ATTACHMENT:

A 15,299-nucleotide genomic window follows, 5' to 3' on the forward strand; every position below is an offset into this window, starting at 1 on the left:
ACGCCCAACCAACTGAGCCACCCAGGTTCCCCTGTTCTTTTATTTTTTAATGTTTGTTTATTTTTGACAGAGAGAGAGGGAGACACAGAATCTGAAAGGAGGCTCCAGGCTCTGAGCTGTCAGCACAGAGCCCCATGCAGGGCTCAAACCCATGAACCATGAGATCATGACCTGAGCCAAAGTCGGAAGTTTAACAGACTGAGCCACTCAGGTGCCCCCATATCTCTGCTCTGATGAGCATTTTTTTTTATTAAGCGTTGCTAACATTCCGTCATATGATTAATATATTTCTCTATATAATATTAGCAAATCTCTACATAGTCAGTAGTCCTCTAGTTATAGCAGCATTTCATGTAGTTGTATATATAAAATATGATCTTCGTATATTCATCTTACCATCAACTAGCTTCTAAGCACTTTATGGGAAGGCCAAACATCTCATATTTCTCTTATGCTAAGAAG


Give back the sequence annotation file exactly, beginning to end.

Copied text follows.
A 15,299-nucleotide genomic window follows, 5' to 3' on the forward strand; every position below is an offset into this window, starting at 1 on the left:
ACGCCCAACCAACTGAGCCACCCAGGTTCCCCTGTTCTTTTATTTTTTAATGTTTGTTTATTTTTGACAGAGAGAGAGGGAGACACAGAATCTGAAAGGAGGCTCCAGGCTCTGAGCTGTCAGCACAGAGCCCCATGCAGGGCTCAAACCCATGAACCATGAGATCATGACCTGAGCCAAAGTCGGAAGTTTAACAGACTGAGCCACTCAGGTGCCCCCATATCTCTGCTCTGATGAGCATTTTTTTTTATTAAGCGTTGCTAACATTCCGTCATATGATTAATATATTTCTCTATATAATATTAGCAAATCTCTACATAGTCAGTAGTCCTCTAGTTATAGCAGCATTTCATGTAGTTGTATATATAAAATATGATCTTCGTATATTCATCTTACCATCAACTAGCTTCTAAGCACTTTATGGGAAGGCCAAACATCTCATATTTCTCTTATGCTAAGAAG